Cisco and Microsoft Can’t Communicate

  • Tweet  
  • LinkedIn  
  • Facebook  
  • Google plus  
  • Send to Kindle
  • Send to  

Cisco is once again trying to block Microsoft’s acquisition of Skype, hoping to blunt the software giant’s ambitions in unified communications. Cisco doesn't want to unravel the deal, but rather force technology changes that will strain relations with Microsoft in this burgeoning market segment.

No love is lost between Cisco Systems Inc. and Microsoft Corp. in the race to dominate the unified communications market. For the last several years, the two have been locked in a bitter battle over technologies, products and market share in this emerging segment. Once again, Cisco is looking to blunt its rival’s advances by challenging Microsoft’s acquisition of Skype.

Cisco yesterday asked the powerful European Commission to again review Microsoft’s $8.5 billion acquisition of Skype, claiming the regulatory court erred when it approved the deal following the 2011 acquisition.

Related articles

Observers say Cisco isn’t really interested in overturning the acquisition, but rather in having European regulators force Microsoft to open its protocols and provide better integration with Cisco’s Telepresence and video-conferencing products.

Cisco claims its Telepresence products -- technology that emulates real-world meetings through expensive HD video and audio equipment -- is a strong revenue-generator, and its collaboration unit is a billion-dollar business. However, last year, Cisco saw a steep drop in video-conferencing sales as competitors fielded “good enough” alternatives.

Worse for Cisco (which pegged telepresence as the technology to replace revenue for its declining commoditized products): All video-conference players -- including those from Avaya Inc., Polycom Inc., LifeSize -- have seen growth blunted by free alternatives and consumer products, such as Skype.

Over the last two years, Cisco has struggled with other communications products, discontinuing the Cius communications tablet and the Umi video conferencing system.

Cisco's fear centers on the integration of Skype and Microsoft's desktop communications and collaboration system Lync -- that it will further erode Telepresence and WebEx collaboration sales if easier integration isn’t made available. The European challenge, some say, is designed to compel Microsoft to change its technology.

The irony: Cisco is seeking to impose changes on Microsoft for which it's often criticized. While Cisco is praised for the quality of its video-conferencing technology, it's beaten for its closed standards that make integration with third-party products more difficult.

Listening inside Cisco, there’s a bitterness toward Microsoft, which was once a chief collaborator and ally in go-to-market strategies and channels. Even as the two battle over communications technologies, Cisco and Microsoft collaborate on virtualized data centers, cloud computing technologies and wide-area network enablement. Cisco lists Microsoft among its top strategic partners.

The European Commission challenge is a side show in this ongoing feud. The real fireworks will come next month when Microsoft reveals integration between Skype and Lync for audio and text messaging. Later this year, Skype and Lync video should be integrated. As these capabilities come to fore, Microsoft and Cisco will pressure partners and the market to choose which platform they will standardize.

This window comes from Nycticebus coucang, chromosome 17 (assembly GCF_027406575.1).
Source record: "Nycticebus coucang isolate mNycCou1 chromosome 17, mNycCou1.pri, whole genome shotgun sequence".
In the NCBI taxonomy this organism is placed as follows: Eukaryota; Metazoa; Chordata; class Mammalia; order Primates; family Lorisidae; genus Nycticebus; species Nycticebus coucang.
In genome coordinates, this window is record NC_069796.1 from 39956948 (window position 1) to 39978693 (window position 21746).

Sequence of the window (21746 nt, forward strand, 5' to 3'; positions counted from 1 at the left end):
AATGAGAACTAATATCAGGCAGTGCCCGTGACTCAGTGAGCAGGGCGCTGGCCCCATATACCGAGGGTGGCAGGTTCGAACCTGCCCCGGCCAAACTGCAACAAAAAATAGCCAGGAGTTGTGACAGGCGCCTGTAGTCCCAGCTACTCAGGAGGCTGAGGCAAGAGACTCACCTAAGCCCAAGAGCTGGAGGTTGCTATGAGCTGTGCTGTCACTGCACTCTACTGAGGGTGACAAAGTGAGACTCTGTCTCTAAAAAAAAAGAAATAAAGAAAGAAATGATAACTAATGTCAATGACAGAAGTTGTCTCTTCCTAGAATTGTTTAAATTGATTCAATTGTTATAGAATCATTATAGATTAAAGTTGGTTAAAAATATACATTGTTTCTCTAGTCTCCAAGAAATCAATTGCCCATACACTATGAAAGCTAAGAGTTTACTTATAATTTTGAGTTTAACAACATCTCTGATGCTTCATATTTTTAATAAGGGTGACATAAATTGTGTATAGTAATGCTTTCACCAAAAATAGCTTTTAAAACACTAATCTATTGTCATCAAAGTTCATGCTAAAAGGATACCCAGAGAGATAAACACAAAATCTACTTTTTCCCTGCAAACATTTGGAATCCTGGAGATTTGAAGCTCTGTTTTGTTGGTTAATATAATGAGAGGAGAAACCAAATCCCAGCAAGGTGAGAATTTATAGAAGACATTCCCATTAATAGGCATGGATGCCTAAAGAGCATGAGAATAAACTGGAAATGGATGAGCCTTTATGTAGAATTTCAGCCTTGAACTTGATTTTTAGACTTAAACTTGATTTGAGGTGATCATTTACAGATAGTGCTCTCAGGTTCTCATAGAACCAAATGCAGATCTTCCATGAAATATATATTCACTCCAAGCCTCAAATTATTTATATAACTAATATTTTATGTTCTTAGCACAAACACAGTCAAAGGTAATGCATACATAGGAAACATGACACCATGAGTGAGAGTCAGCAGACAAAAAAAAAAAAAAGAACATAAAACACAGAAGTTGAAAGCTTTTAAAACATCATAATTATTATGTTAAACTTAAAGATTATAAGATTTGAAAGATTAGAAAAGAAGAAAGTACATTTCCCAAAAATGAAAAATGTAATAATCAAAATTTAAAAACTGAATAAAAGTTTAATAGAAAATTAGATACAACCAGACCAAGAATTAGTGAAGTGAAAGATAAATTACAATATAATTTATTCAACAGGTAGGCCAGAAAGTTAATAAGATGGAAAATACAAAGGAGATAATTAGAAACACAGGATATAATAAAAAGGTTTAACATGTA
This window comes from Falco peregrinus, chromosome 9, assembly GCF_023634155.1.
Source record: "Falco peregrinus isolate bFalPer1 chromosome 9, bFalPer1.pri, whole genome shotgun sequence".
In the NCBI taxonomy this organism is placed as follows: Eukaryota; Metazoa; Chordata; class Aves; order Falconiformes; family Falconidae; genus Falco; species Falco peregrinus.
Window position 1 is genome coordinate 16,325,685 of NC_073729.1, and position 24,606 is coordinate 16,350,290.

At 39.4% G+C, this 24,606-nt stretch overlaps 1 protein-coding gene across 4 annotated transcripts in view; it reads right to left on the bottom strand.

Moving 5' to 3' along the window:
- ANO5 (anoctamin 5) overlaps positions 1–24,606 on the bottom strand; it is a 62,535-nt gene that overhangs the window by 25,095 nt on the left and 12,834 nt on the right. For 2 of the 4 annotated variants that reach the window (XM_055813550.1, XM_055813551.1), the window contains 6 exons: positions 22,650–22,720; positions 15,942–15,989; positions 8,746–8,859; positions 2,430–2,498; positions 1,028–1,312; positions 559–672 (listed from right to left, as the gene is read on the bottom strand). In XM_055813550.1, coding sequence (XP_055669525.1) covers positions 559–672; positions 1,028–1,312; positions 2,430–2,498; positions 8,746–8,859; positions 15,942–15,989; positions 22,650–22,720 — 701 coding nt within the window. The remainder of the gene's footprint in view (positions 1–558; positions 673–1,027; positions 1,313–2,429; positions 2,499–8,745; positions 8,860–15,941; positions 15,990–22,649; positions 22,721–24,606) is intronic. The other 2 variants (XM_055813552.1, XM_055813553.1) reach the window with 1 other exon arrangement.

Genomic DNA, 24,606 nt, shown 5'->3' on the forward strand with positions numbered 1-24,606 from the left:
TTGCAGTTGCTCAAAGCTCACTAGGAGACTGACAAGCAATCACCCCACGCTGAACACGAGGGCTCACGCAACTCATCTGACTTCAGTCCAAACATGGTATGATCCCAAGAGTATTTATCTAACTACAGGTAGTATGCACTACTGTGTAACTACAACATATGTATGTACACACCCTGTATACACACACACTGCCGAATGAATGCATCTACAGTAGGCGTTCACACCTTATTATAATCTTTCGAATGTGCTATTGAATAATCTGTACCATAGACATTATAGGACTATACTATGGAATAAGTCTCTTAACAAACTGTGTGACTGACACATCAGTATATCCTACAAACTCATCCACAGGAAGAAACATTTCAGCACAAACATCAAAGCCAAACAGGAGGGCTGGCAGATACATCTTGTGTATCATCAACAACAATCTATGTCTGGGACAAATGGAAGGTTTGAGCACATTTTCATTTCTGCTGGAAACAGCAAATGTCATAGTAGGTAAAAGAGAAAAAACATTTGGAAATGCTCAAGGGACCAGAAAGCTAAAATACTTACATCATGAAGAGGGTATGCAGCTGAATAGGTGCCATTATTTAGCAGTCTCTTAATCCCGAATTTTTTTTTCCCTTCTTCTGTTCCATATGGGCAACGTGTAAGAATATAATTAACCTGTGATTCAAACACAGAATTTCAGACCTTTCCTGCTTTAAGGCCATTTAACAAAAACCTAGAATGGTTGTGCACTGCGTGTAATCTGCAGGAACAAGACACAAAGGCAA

• Tweet  
  • LinkedIn  
  • Facebook  
  • Google plus  
  • Send to Kindle
  • Send to  
More on Channel Business
data-quality

Value over volume, RackWare says of expanded channel partner program

Aim is to have the right coverage with close relationships, VP says

divorce-pa

The velvet divorce? Options and disruptions to come from HP split

News that Hewlett-Packard is breaking into two companies continues to reverberate through the channel. While the ultimate impact on HP partners and customers remains unclear, the new entities will have plenty of options for plying their futures

treasure-chest-with-gold-coins

Channel strikes gold selling to non-techies

Tech sales staff busy selling to business units as much as tech staff, according to Gartner

jessica-m-225x300

Welcome to the new Channelnomics

Channelnomics goes live with new-look site. Join us on Twitter to give us your thoughts - @channelnomics

Visitor comments
Add comments
blog comments powered by Disqus
In-depth
Broken heart

An amicable split?

Where will HP and Symantec's conclusion that the sum of their parts is greater than the whole leave partners?

elvis67878787

Suspicious minds in the post-Snowden world

Investment in new technologies being avoided with security experts wary of cloud and new technologies post-Snowden

Old-fashioned cash register

Vendors need to get with the times, Channel conference hears

MSPs need up-to-date support from vendors, including working together

seo-checklist

‘Internet of Things’ shifting IT spending priorities

Analyst firm Gartner says enterprises spent more than $40 billion on what could be called Internet of Things (IoT) programs. As more IP-enabled devices get connected, enterprises may shift spending patterns and disrupt the way IT is acquired and supported